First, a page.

Tesla Doubting and Big Rigs

Tesla's original model, the Roadster

Tesla’s original model, the Roadster

Range Anxiety. It is the number 1 reason that fewer people own all-electric cars. I’ve heard comments like this for years:

Weight, cost, space are my only concerns. Versions/hybrids are currently running with success. I see a combination of a small diesel powered generator, battery and electric motors being the most viable and easiest to achieve in the near future. Having to charge every 600 miles? Getting infrastructure for CNG has been tough enough, imagine the banks of charging stations needed, drivers have a hard enough time finding parking for breaks. 34,000 lb. payloads might be a little skinny.

This response was from an article about Tesla’s upcoming semi rig.

I think a fundamental assumption was made that someone else has to build the charging infrastructure. Tesla doesn’t wait for that. Currently, there are over 2600 chargers in over 370 locations in the United States. There are plans to double those in 2017 alone. And I ain’t talking for semis. Or, at least I don’t think I am.

I live in the “black hole” of Tesla charging stations. Arkansas does not have a single one, nor are there any in western Tennessee. It is easy to be myopic regarding Tesla when an MSA of 300,000 plus has probably less than 10 Teslas on the road, and the nearest Supercharger is 100 miles away. Arkansas is also a black hole for other things, but even Mississippi has more superchargers.

But those in the rest of the country see them all the time. I counted 5 at a traffic light stop during a visit to San Jose. I’ve seen them used as Uber and pizza delivery cars. I heard that one is being used as a food truck in Portland. (Ok, I don’t know the food truck one is real, but it feels true.)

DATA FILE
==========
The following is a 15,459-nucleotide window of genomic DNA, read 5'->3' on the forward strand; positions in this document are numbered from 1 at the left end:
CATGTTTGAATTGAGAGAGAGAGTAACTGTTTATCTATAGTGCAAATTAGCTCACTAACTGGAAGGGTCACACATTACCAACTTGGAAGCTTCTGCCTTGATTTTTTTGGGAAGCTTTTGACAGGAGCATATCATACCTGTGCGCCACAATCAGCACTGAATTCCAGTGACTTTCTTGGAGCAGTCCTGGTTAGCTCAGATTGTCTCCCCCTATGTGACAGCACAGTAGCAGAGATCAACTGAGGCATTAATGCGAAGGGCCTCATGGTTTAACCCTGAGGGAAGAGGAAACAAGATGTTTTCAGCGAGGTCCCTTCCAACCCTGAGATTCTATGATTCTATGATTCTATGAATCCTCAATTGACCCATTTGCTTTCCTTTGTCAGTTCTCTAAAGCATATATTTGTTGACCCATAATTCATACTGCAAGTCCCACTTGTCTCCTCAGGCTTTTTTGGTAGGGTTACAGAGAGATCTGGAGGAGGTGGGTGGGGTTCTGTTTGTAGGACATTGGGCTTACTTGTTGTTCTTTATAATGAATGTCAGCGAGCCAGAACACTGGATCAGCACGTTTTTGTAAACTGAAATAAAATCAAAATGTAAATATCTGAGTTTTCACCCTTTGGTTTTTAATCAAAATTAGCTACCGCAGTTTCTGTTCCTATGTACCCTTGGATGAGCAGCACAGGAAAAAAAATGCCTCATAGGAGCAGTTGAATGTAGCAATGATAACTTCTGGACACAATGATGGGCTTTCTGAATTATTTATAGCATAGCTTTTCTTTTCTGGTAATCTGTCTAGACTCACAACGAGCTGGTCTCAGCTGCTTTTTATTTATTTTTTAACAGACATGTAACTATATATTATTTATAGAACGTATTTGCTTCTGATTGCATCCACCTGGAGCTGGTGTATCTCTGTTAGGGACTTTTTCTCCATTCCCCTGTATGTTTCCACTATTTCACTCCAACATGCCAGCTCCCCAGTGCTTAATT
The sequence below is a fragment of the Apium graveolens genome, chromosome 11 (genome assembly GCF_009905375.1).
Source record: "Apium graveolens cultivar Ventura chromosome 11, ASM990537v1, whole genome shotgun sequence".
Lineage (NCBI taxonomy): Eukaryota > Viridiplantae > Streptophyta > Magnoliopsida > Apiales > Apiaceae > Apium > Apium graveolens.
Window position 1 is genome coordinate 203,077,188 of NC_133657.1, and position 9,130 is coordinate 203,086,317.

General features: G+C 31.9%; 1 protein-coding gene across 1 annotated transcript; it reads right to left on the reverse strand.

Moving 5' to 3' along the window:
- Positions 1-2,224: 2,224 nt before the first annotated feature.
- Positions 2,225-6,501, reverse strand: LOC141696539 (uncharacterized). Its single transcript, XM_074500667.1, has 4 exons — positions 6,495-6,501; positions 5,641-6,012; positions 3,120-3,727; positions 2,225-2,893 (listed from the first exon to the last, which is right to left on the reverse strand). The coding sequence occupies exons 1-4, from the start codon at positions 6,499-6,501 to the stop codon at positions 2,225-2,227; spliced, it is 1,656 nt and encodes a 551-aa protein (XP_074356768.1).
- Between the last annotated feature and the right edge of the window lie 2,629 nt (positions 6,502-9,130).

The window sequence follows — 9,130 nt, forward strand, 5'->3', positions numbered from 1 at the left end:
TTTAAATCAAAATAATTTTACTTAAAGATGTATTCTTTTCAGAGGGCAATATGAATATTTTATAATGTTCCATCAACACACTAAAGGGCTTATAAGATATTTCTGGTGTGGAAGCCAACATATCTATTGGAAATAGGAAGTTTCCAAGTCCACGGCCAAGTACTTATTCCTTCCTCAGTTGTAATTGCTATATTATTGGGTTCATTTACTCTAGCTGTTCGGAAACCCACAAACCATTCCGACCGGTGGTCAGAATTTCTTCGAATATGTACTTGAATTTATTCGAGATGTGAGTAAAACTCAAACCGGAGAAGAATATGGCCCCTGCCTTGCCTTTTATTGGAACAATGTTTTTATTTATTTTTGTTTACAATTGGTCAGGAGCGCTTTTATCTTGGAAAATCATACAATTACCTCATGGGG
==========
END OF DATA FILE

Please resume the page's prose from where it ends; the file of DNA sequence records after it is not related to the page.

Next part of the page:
Hybrids Are Not Part of the Plan

I Googled “why didn’t tesla start with building hybrids?” and found this post on Quora. The takeaway from Ernie Dunbar is that “…they didn’t want to fuck around.” Indeed, that is precisely why. Hybrids are an interim solution to the all-electric, solar-powered future.

It is also why those in the transportation industry should take notice how quickly all of this has happened. It stems from failing to question generally accepted conventional wisdoms. Lockheed-Martin could not believe an individually financed company could unseat them at NASA. But SpaceX did.

Ford and GM (maybe not Ford, now) probably don’t think that Tesla can unseat them as the largest auto manufacturers in the United States. I know that Blackberry never saw Apple coming, then went through their denial stage until their death. Steve Ballmer at Microsoft ridiculed Apple for getting into the phone business. People told me in the Eighties that personal computers would never be in someone’s home. A whole slew of people thought letting Donald Trump run the country was a good idea.